Koizumi is given a huge mandateTOKYO Prime Minister Junichiro Koizumi's Liberal Democratic Party won a landslide victory in Japan's general election Sunday, earning a popular mandate to push through changes in the world's second-largest economy.
The results, reinforced by a high voter turnout, amounted to a huge personal victory for Koizumi, who called an early election last month after rebellious members of his own party rejected his bill to privatize part of Japan's postal services, the world's largest financial institution with $3 trillion in assets.
The public broadcaster NHK said that the Liberal Democratic Party's final tally stood at 296 seats, far more than the 241 seats needed for a majority in the 480-seat lower house of Parliament, and up from 249 when the election was called, The Associated Press reported. With its junior coalition partner, the New Komeito Party, Koizumi's party will dominate the powerful chamber.
The victory reverses the decade-long decline of the Liberal Democratic Party, or LDP, which has ruled Japan nearly continuously for 50 years but had been depending increasingly on its coalition partner to govern effectively.
It was a setback for the main opposition Democratic Party, whose gains in recent elections had raised expectations that Japanese democracy was maturing into an era of two- or multi-party rule. The leader of the Democratic Party conceded defeat and said he was stepping down.
"I thought it would be O.K. for the LDP to get a simple majority, but people gave us even better results than we had expected," Koizumi said of his party, which, for the first time in 15 years, is in a position to govern without a coalition party as its partner if it chooses. "I'm overwhelmed with gratitude."
"I think the people handed down a verdict that postal reform is right," he said at his party's headquarters.
The victory by Koizumi, who has been one of the strongest backers of the U.S.-led war in Iraq and has a good relationship with President George W. Bush, will be welcomed in Washington. But it is likely to be greeted with caution in Asia, especially in China and South Korea, which view with trepidation the rightward tilt and rising nationalism in Japan under Koizumi's watch.
Koizumi's repeated visits to the Yasukuni Shrine, the memorial whose honored dead include some who committed war crimes, have harmed relations with China, whose booming economy has lifted Japan's own. After his victory Sunday, Koizumi, who has pledged to visit the shrine every year, said he had not changed his position.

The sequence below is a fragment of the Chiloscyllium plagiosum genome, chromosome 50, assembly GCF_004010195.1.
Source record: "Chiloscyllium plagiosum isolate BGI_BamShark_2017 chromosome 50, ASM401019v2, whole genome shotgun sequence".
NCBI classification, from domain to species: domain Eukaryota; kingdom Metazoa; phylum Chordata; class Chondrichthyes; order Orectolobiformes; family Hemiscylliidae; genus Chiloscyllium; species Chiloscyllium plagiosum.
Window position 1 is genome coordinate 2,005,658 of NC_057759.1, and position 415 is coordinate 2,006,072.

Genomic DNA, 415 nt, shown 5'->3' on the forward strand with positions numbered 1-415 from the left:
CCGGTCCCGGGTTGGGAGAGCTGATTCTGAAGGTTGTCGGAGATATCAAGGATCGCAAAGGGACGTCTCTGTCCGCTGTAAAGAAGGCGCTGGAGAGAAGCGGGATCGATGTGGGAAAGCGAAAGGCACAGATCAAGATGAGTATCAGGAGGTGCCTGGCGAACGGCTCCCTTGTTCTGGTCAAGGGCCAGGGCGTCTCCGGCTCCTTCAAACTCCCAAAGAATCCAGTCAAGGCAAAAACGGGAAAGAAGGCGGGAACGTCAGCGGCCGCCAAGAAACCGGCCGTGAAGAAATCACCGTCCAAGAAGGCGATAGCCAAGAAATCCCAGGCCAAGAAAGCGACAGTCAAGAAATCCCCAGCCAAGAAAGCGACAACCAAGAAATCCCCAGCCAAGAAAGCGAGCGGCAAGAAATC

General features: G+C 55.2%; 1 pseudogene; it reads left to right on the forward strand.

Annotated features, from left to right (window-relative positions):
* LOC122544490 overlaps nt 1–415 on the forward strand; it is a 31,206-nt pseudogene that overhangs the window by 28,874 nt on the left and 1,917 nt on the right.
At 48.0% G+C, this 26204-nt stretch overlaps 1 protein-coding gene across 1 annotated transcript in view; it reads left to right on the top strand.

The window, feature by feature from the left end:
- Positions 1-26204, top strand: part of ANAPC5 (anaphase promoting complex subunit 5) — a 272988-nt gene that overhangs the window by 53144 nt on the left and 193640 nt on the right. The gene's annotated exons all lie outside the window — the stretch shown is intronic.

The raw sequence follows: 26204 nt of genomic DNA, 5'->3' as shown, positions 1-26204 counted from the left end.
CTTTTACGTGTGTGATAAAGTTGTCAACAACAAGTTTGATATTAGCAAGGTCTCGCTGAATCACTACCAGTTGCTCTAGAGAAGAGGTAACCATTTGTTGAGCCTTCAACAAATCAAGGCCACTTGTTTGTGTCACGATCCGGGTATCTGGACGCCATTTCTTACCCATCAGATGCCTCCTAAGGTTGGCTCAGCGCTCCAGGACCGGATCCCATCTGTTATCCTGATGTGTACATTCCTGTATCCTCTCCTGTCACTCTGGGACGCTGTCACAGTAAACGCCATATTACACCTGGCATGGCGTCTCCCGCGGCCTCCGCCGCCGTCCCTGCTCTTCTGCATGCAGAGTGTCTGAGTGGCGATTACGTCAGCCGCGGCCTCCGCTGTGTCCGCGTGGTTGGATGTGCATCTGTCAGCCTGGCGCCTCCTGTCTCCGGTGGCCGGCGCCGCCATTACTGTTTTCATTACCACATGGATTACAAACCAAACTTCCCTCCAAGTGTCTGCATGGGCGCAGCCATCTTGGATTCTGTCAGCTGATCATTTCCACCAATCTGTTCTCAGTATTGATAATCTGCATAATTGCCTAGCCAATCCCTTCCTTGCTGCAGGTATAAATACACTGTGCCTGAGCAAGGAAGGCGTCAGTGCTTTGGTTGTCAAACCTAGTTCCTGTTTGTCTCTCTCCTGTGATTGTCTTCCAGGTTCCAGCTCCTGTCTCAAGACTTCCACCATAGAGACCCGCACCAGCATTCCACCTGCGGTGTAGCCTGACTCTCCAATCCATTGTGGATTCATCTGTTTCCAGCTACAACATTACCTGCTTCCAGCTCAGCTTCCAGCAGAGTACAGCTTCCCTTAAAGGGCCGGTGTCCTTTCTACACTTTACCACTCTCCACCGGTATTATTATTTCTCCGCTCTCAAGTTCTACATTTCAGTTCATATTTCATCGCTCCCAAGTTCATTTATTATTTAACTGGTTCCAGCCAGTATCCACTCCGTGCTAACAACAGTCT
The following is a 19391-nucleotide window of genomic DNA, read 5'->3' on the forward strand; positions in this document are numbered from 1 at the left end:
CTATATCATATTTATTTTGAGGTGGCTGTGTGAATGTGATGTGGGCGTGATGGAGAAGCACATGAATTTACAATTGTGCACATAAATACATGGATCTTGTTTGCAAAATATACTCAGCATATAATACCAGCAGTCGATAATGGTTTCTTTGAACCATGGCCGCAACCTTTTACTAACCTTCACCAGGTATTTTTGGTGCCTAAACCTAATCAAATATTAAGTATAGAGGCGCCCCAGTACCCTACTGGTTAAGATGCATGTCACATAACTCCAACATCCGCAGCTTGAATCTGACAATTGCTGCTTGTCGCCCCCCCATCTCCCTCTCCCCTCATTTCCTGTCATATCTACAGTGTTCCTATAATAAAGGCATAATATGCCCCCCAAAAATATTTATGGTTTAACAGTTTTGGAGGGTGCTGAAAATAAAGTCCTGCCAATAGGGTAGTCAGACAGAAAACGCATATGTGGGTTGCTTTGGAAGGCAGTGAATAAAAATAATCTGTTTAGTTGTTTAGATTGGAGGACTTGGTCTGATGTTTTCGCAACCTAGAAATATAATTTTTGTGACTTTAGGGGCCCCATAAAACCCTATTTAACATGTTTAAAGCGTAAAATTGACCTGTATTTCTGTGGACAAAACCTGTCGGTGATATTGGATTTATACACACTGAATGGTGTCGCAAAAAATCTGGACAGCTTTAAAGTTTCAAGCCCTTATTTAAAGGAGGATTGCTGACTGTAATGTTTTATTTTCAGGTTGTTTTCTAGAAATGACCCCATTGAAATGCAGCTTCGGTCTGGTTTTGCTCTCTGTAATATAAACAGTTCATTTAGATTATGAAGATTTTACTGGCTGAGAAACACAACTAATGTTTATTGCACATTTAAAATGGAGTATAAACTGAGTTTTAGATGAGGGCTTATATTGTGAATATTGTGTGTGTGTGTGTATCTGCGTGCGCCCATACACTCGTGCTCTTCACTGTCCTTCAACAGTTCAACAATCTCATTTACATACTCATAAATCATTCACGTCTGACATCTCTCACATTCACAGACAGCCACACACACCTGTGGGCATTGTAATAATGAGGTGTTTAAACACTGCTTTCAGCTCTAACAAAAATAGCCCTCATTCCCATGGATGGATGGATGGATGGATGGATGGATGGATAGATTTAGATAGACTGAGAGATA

During the 12-day campaign, Koizumi succeeded in framing the election simply as a referendum on selling part of the postal system and on domestic issues. The Democratic Party opposed the Yasukuni visits and pledged to withdraw Japanese troops from Iraq and repair relations with China and South Korea. But it failed to widen the focus on issues that could have hurt Koizumi.
"I firmly believe our stance to focus on our policies was not wrong," said the Democratic Party leader, Katsuya Okada, before announcing his resignation. "Our message didn't reach the people."
The Democratic Party won 104 seats, according to The AP, down from 175. Analysts had said that a big loss could lead to the breakup of the party.
The Democratic Party was formed in 1998 by former members of the Liberal Democratic Party, socialists and other disparate members.
All parties vying in the election said they supported reform, an indication of the deep-rooted popular desire for change. By making postal privatization - an arcane issue little understood by most voters - a litmus test for reform, Koizumi was able to paint its opponents as reactionaries.
"This election shows how Koizumi is in a league of his own in his political skills and media-savvy," said Gerald Curtis, an expert on Japanese politics at Columbia University, who is visiting Tokyo. "He did the impossible. He managed to convince the electorate that his party, which was opposed to his own reforms, was for change, and that the Democratic Party, which was a party founded for reform, was against change."
Koizumi wants to break up and privatize Japan Post, which, in addition to delivering mail, holds $3 trillion in savings deposits and life insurance that politicians have dipped into for decades to finance public works and reward their backers. He has said that it is the prerequisite for further, if vaguely defined, economic reforms.
Opponents of the postal change said that Japan's postal system, for all its faults, also helped create an egalitarian society by spreading wealth from urban to rural areas. They accused Koizumi of trying to impose an American-style, fiercely competitive system on Japan.
"If things keep going like this, this will be the end of Japan," Shizuka Kamei, a rebel on the postal issue, who was expelled from the Liberal Democratic Party by Koizumi but was re-elected as a member of a new party, said Sunday night on television.
By replacing postal opponents with young, mostly female candidates, Koizumi succeeded in changing the image of the Liberal Democratic Party, long associated with old men in dark suits.
The strong results suggested that Koizumi had succeeded in making his party more attractive to the same younger and urban voters who had given the opposition Democratic Party victories in cities in previous elections.
Shortly after the polls closed, the acting secretary general of the Liberal Democrats, Shinzo Abe, said in an interview with NHK, the public broadcaster, that the results "had been even better than expected."
Koizumi succeeded in reversing the decline of the Liberal Democratic Party, which had become increasingly dependent on its coalition partner, the Buddhist-backed New Komeito Party.